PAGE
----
Pilgrims pointing to the Cathedral

Large statue at Monte del Gozo

Large statue at Monte del Gozo

Shoes left at the foot of the statue

Shoes left at the foot of the statue

Entering the city

Entering the city

Arrival at last

Arrival at last

Selfie in front of the Cathedral

Selfie in front of the Cathedral

Holy Door arch carving

Holy Door arch carving

Cathedral altar

Cathedral altar

Guys pulling the ropes for the Botafumeiro

Guys pulling the ropes for the Botafumeiro

Botafumeiro swinging

Botafumeiro swinging

Roast lamb at the Michelin-recommended restaurant

Roast lamb at the Michelin-recommended restaurant

One of the five desserts

One of the five desserts

Posted by Deb Godley 18:11 Archived in Spain Comments (0)

Day 35, O Pedrouzo


View Deb's Camino de Santiago de Compostela on Deb Godley's travel map.

Well, last night was my last albergue and it was a great way to finish. Kim, Vittoria and I left at 6:30 am as usual and walked the 12 or so km to A Salceda, arriving at 10:30 am. We had some food and drink together and then had a photo taken before they left to walk on and I stayed to wait for Steve's bus. They were walking to O Pedrouzo and our pension was in A Rua, 2 km earlier. As such, we didn't expect to see them again until Santiago.

I knew he'd arrived because he emailed me from each airport as well as from Santiago the night before. The bar advised that the bus would arrive at 11:30 and it was right on time, although confused me was watching for it in the wrong direction.

Steve & I started out and walked toward A Rua. The first pilgrim we met said he was really happy to see Steve because Steve was finally someone even whiter than him, not having had the sun exposure yet.

When we arrived in A Rua, we found no pension and discovered it was actually in O Pedrouzo. As soon as we settled, we immediately emailed K&V to arrange a meet. Excellent!

They'd had a great lunch, but the bar was no longer serving food, so we moved to another restaurant around the corner, and also happily away from the leaf blower we'd been shouting over.

Steve had grilled garlic prawns, sizzling as they arrived at the table and I had a great goat cheese salad. Our food was so good, we all agreed to come back to the same restaurant later, K&V for dinner and Steve & I for dessert at 8pm. Here's a pic of us at the restaurant.

The pension was nice - our own bathroom with towels - what a treat. All set to start before dawn tomorrow for the final day's walk into Santiago.

Last picture before we parted at Salceda

Last picture before we parted at Salceda

Very common corn storage

Very common corn storage

Church in O Pedrouzo

Church in O Pedrouzo

With Kim, Vittoria at the restaurant

With Kim, Vittoria at the restaurant

Posted by Deb Godley 18:07 Archived in Spain Comments (0)

Day 34, Ribadiso


View Deb's Camino de Santiago de Compostela on Deb Godley's travel map.

Stopped for a quick ice cream sandwich with Kim & Victoria. Kim, Kara (Michigan) and Alejandro were dancing the Macarena as we walked. Apparently, there's a video. Ah, the young.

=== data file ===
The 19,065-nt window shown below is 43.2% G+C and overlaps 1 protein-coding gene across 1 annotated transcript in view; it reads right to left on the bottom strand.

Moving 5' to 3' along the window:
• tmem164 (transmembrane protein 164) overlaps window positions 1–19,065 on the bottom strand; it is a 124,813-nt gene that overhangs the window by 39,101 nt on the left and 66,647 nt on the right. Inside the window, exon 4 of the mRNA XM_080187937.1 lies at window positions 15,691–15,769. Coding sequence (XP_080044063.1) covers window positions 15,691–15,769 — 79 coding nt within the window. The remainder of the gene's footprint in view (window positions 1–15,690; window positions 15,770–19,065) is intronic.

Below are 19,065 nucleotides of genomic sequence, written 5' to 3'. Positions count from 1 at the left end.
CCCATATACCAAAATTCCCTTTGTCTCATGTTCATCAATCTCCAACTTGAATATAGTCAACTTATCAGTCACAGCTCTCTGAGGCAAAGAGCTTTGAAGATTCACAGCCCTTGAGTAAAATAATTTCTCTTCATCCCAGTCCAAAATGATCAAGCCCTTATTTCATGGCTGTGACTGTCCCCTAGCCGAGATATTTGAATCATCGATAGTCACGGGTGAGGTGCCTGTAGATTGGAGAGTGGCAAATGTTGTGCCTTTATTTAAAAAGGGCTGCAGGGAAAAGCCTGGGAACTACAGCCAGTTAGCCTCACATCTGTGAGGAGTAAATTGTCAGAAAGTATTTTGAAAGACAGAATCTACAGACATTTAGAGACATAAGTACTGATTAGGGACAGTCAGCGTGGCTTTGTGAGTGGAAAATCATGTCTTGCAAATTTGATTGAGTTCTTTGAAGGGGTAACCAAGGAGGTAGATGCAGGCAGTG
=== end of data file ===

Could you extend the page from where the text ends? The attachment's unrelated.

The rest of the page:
This is a great albergue!

We are sitting with our feet in the cold water and having our beers. Having already had a shower where I could control the temperature and the shower stayed on until I turned it off! This is a luxury. There's also soap and paper towels in the bathroom. Amazing.

It was a bit of a climb and there were plenty of complaints, especially since we determined that an albergue with "great views of the countryside" would mean climbing for sure.

Well worth the climb, though. The view is great and I could sit here with my feet in the fountain all afternoon...and I just might. Already on the second 1906 Black Coupage. Very dark, very nice...

Shell arrow way-marker

Shell arrow way-marker

Stone bridge

Stone bridge

Kiwis growing at the rest stop, ripe in December

Kiwis growing at the rest stop, ripe in December

Me and my 1906 black

Me and my 1906 black

Vittoria, Kim at the albergue foot fountain

Vittoria, Kim at the albergue foot fountain

Posted by Deb Godley 18:03 Archived in Spain Comments (0)

Day 33: Palas de Rey


View Deb's Camino de Santiago de Compostela on Deb Godley's travel map.

I've just met Vittoria (Italy) and Kim (Netherlands et al) and we're sitting in a bar in Gonzar having breakfast. When you ask Kim where she's from, she asks "in which sense?" - she was born in Africa, has both Dutch and Australian passports and just moved from Brazil to Dublin.

Walking with Kim and Victoria. Kim works for Linked-in and Victoria is a lawyer. We've been chatting and exchanging recipes. Currently in line to order something to drink...

Kim & Victoria are planning on single rooms at a hostel, while I am staying in a 6-bed room in an albergue. I just had a great shower with a rain shower head (!)

I meeting them for lunch at 3. Here's a picture from the last rest stop.

At least two of my roommates here speak English, so that will be nice later.

More later. This looks like a nice little town.

I know, another church, but it was literally the only recommended see here. It's a big enough place to have a Museo or something, but only the church and some pilgrim shops to go with the farmacia and supermarcados. And lots of bars, of course.

I've been getting spoiled, I was going to complain that I can't charge my phone while lying on my bed, but this place even has soap and paper towels in the bathroom, a rare treat for an albergue, plus the afore mentioned rain shower head. Anyway, the bathroom is better than most, but I do like to lie in bed with the phone charging, rather than plug the phone in overnight by the door.

Had an enjoyable meal with Kim & Victoria, then we walked all over the central area, which didn't take long. We've agreed to meet at 6:30am for tomorrow's walk, and we may run into each other later.

I hadn't eaten since lunch at 3, so I ventured out looking for a snack and a nice place to sit outside. I found a small shop selling fabulous strawberries, so bought a bit of dark chocolate to eat with them. Yummy.

My fingers are red from the berries.

Kim, Vittoria, and I

Kim, Vittoria, and I

Our shadows

Our shadows

Church in Palaus del Rei

Church in Palaus del Rei

Inside the church

Inside the church

Red fingers

Red fingers

Posted by Deb Godley 17:54 Archived in Spain Comments (0)